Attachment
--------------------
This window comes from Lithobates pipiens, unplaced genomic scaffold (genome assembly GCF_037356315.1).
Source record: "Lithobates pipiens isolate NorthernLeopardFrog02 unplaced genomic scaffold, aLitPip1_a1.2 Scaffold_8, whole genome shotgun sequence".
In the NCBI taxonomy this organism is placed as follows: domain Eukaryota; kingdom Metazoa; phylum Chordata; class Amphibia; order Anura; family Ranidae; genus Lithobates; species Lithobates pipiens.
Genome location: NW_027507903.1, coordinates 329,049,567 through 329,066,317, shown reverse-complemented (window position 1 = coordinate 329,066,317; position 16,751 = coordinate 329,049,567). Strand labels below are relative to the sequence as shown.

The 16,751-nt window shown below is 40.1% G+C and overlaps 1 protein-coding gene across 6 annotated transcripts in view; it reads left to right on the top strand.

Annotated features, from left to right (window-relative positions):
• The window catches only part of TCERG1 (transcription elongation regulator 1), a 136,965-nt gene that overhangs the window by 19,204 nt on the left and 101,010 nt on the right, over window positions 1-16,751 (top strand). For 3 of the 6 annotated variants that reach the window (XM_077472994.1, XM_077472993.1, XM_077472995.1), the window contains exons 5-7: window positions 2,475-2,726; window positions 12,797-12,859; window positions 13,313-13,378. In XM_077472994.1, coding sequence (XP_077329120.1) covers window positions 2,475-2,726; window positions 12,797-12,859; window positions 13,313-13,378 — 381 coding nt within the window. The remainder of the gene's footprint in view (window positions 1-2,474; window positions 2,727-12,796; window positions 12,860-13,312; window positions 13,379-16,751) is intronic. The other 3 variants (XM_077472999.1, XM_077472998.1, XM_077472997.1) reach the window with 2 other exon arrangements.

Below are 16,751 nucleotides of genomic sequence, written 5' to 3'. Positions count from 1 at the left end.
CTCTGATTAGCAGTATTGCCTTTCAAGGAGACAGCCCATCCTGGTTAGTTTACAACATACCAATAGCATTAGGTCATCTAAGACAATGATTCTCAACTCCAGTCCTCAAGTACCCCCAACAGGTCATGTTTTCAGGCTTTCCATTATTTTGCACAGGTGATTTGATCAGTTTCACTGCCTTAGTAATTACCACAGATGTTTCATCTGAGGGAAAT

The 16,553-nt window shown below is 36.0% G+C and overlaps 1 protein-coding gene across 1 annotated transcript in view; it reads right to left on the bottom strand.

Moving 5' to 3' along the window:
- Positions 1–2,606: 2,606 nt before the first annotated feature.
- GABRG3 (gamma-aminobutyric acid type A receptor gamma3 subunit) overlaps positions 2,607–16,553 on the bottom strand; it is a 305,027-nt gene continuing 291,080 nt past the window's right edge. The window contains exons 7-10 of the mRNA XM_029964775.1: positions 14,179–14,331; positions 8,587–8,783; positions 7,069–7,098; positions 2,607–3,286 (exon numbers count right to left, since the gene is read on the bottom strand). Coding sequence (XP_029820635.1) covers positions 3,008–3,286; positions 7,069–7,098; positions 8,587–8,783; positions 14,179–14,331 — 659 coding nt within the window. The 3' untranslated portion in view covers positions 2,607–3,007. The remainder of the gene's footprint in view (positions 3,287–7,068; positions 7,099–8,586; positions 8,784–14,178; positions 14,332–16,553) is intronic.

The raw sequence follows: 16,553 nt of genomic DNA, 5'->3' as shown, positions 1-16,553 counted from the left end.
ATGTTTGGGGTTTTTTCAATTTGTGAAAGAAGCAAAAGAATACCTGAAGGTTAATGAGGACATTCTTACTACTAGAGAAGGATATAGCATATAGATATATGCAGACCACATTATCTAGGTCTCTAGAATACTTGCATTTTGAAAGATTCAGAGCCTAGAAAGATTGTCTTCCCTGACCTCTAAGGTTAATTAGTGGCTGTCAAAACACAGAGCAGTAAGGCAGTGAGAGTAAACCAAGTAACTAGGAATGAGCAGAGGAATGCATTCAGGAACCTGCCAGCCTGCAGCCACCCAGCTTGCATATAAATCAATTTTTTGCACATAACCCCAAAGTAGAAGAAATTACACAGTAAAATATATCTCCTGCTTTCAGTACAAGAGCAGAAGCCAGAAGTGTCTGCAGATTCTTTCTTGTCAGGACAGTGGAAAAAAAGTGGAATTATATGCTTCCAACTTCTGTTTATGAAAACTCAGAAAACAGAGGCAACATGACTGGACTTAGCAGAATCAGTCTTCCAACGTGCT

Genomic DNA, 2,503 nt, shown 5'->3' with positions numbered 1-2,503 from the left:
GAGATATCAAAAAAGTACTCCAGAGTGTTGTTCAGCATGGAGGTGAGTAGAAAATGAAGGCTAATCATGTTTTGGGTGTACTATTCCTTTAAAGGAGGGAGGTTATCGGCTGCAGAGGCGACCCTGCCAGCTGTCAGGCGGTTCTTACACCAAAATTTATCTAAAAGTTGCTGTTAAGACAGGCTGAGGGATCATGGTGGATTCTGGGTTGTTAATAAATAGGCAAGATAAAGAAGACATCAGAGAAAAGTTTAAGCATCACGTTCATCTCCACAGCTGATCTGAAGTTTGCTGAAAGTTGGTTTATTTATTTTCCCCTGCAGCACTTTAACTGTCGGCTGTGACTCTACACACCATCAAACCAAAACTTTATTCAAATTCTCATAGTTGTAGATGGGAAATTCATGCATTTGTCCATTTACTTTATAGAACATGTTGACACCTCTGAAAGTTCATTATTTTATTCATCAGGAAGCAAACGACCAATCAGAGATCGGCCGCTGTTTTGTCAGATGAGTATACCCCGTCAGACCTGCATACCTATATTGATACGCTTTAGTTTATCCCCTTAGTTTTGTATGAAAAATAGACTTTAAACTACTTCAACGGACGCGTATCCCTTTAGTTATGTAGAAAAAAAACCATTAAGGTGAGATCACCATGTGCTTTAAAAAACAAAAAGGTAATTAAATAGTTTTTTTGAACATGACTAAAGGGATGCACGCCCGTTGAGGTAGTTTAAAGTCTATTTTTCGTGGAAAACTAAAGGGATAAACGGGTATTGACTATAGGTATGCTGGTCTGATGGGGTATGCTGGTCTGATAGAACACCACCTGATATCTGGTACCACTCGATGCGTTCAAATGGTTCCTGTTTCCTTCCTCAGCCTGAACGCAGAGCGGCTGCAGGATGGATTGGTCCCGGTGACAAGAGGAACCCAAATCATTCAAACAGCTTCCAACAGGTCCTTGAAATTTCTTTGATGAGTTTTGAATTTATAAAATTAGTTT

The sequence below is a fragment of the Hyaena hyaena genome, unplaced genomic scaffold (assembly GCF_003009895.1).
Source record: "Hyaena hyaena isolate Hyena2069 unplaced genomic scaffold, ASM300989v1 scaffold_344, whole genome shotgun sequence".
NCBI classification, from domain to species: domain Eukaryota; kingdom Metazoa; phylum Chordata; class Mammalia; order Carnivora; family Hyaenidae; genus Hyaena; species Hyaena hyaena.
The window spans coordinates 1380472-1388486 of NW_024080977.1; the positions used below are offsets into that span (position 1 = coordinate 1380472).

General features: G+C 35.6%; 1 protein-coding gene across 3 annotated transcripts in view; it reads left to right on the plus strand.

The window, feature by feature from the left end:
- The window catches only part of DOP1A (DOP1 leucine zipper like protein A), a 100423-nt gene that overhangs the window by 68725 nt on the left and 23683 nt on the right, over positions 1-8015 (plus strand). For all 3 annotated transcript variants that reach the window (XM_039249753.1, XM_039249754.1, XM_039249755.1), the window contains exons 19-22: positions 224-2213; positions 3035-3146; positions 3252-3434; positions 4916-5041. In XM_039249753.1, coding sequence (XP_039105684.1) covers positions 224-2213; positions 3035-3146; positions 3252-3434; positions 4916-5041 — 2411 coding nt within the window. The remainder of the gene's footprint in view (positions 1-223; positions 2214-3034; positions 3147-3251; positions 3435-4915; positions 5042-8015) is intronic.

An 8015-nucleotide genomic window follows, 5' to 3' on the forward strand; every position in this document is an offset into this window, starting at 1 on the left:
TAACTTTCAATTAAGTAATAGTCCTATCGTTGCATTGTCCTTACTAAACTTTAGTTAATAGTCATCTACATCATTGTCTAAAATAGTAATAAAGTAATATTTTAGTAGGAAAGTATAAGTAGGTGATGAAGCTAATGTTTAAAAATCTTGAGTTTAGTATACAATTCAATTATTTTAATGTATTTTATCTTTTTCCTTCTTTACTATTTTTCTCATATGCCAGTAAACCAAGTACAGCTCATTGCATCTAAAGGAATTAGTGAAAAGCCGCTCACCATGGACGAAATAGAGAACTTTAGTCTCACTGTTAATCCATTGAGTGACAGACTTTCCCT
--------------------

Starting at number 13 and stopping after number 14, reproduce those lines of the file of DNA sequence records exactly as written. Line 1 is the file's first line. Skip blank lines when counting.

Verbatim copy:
- GABRG3 (gamma-aminobutyric acid type A receptor gamma3 subunit) overlaps positions 2,607–16,553 on the bottom strand; it is a 305,027-nt gene continuing 291,080 nt past the window's right edge. The window contains exons 7-10 of the mRNA XM_029964775.1: positions 14,179–14,331; positions 8,587–8,783; positions 7,069–7,098; positions 2,607–3,286 (exon numbers count right to left, since the gene is read on the bottom strand). Coding sequence (XP_029820635.1) covers positions 3,008–3,286; positions 7,069–7,098; positions 8,587–8,783; positions 14,179–14,331 — 659 coding nt within the window. The 3' untranslated portion in view covers positions 2,607–3,007. The remainder of the gene's footprint in view (positions 3,287–7,068; positions 7,099–8,586; positions 8,784–14,178; positions 14,332–16,553) is intronic.

The raw sequence follows: 16,553 nt of genomic DNA, 5'->3' as shown, positions 1-16,553 counted from the left end.